Bladder cancer: (2005) Adjuvant chemotherapy, systematic review and IPD meta-analysis
Adjuvant chemotherapy in invasive bladder cancer: a systematic review and meta-analysis of individual patient data
Is it helpful to give chemotherapy as well as radiotherapy or surgery to people with bladder cancer?
What was this study about?
Around the world, more than 100,000 people are diagnosed with bladder cancer every year. Most of these are men. Sometimes the cancer spreads, but stays within the bladder - this is called invasive bladder cancer. Doctors usually treat this type of bladder cancer with surgery (to try to remove the tumour) and/or radiotherapy.
We did a systematic review and meta analysis of individual patient data, looking at whether it is helpful to give chemotherapy after surgery and/or radiotherapy to people with invasive bladder cancer. It brought together information from similar randomised controlled trials. These trials compared what happened to people who had been given chemotherapy as well as surgery and/or radiotherapy with those who had only had surgery and/or radiotherapy.
What difference did this study make?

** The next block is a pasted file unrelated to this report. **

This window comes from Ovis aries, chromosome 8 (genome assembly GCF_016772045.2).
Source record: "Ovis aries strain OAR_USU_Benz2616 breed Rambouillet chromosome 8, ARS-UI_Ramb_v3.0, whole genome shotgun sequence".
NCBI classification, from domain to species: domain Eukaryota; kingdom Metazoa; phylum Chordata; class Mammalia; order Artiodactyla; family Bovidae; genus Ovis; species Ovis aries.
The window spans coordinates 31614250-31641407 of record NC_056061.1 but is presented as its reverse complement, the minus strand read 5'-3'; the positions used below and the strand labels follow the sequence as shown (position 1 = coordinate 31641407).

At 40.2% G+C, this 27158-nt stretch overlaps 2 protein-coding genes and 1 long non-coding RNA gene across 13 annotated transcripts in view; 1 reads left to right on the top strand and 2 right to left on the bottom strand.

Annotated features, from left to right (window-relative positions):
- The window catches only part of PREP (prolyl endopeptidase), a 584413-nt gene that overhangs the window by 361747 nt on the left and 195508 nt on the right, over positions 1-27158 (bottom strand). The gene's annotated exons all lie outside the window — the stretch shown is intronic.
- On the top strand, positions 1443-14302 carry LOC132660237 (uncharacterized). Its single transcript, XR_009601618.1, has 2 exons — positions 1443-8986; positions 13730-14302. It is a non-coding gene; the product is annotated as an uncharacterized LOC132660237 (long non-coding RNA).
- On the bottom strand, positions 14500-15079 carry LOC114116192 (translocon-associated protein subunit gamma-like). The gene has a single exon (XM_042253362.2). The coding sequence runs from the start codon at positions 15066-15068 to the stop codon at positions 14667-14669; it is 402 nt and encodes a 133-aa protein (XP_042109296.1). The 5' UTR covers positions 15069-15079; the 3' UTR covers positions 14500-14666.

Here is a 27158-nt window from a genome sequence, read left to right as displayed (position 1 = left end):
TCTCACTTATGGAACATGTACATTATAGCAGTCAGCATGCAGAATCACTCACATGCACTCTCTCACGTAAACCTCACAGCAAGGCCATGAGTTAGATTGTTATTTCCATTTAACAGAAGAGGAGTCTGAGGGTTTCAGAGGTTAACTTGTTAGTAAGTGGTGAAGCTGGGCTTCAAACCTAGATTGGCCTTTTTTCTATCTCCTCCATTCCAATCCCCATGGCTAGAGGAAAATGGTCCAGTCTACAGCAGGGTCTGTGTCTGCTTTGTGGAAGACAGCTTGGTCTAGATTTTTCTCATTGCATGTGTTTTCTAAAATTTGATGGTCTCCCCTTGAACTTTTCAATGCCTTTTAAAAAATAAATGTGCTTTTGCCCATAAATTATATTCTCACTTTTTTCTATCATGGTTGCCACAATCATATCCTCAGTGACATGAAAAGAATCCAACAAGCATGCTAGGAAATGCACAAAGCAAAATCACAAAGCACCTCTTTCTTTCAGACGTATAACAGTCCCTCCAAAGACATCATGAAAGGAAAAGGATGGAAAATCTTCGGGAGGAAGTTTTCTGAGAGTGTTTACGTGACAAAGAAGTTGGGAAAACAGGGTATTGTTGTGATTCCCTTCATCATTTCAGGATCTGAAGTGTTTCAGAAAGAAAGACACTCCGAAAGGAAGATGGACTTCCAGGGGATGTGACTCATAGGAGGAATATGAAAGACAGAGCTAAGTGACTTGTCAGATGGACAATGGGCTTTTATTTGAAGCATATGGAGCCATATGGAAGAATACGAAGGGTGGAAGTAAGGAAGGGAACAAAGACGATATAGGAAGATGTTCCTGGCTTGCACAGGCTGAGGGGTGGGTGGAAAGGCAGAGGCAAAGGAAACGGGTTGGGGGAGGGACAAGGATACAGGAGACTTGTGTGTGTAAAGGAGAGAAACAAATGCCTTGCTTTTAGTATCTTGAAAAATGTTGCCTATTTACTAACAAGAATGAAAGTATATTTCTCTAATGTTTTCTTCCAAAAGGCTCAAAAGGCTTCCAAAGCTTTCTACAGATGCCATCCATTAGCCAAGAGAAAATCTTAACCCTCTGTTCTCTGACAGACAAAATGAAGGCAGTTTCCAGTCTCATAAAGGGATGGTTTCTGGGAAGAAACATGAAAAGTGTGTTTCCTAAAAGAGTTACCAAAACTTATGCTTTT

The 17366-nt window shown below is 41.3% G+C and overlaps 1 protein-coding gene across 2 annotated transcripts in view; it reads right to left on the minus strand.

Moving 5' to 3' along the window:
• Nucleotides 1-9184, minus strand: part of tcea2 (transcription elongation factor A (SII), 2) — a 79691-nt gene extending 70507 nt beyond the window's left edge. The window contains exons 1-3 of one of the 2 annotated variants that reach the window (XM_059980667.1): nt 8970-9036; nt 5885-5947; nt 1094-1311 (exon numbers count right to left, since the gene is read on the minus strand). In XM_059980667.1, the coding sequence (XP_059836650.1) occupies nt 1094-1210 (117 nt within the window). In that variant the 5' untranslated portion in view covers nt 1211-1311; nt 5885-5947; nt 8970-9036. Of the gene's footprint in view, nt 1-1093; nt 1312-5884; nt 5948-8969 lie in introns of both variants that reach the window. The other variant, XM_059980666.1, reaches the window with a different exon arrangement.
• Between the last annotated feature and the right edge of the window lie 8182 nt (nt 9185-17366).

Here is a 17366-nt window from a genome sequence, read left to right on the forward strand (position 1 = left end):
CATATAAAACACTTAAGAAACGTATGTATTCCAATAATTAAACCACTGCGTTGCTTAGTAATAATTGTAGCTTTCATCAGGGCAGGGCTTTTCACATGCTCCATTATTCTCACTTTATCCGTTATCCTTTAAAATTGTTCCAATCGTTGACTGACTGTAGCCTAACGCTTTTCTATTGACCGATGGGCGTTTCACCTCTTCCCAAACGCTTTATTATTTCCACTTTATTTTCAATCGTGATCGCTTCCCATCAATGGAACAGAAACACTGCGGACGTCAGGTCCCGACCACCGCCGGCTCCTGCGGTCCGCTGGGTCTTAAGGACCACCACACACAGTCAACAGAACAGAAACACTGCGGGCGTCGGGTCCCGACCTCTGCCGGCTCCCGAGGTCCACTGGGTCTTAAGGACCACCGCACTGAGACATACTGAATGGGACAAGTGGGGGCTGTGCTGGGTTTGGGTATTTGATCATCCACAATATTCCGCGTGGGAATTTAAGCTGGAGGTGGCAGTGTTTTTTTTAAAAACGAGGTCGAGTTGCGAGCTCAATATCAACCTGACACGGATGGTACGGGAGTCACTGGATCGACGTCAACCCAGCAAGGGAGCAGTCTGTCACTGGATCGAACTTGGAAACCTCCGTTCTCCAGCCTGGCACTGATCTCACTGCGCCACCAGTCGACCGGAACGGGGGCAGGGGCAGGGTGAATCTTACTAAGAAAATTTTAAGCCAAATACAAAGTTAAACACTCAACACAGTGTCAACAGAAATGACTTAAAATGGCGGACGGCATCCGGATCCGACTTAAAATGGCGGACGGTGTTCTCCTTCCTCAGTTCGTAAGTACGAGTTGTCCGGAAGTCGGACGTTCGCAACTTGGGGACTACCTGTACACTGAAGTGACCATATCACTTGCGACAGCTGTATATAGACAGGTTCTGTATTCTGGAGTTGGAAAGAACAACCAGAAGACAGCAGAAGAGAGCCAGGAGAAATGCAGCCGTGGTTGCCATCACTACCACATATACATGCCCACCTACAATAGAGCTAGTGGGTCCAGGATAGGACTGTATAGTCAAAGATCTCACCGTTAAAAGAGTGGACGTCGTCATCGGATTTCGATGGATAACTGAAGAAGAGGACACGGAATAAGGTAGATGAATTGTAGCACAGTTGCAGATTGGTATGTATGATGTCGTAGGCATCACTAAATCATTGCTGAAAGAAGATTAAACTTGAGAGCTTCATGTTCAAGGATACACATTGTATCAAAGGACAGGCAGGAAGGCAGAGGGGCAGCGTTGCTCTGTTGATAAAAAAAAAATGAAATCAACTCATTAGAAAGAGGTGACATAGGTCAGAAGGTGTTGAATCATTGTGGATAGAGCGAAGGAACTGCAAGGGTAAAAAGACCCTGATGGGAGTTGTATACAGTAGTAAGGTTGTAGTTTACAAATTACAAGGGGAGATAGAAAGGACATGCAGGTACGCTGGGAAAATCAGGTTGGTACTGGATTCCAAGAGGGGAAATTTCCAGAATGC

This study suggested that giving chemotherapy as well as surgery and/or radiotherapy might help people with bladder cancer. But the researchers found that the trials were of poor quality, so they concluded that these results were not reliable.
Because of the poor quality of the trials considered in this study, the researchers called for more research, involving more people with bladder cancer, so that a reliable conclusion could be reached about whether chemotherapy is helpful.
Advanced Bladder Cancer (ABC) Meta-analysis Collaboration. Adjuvant chemotherapy in invasive bladder cancer: a systematic review and meta-analysis of individual patient data. European Urology. 2005;48(2):189-201
Type of study
Who funded the study?
The Medical Research Council.
When did it take place?
This study was published in 2005. It brought together the results of trials that had been carried out up to 2004.
Where did it take place?
The study was carried out by the Medical Research council in the UK, but brought together results of trials from around the world.
Who was included?
Patients with invasive bladder cancer who took part in randomised controlled trials comparing the use of chemotherapy with no chemotherapy. The study brought together 6 trials from all over the world. These trials included nearly 500 patients with invasive bladder cancer.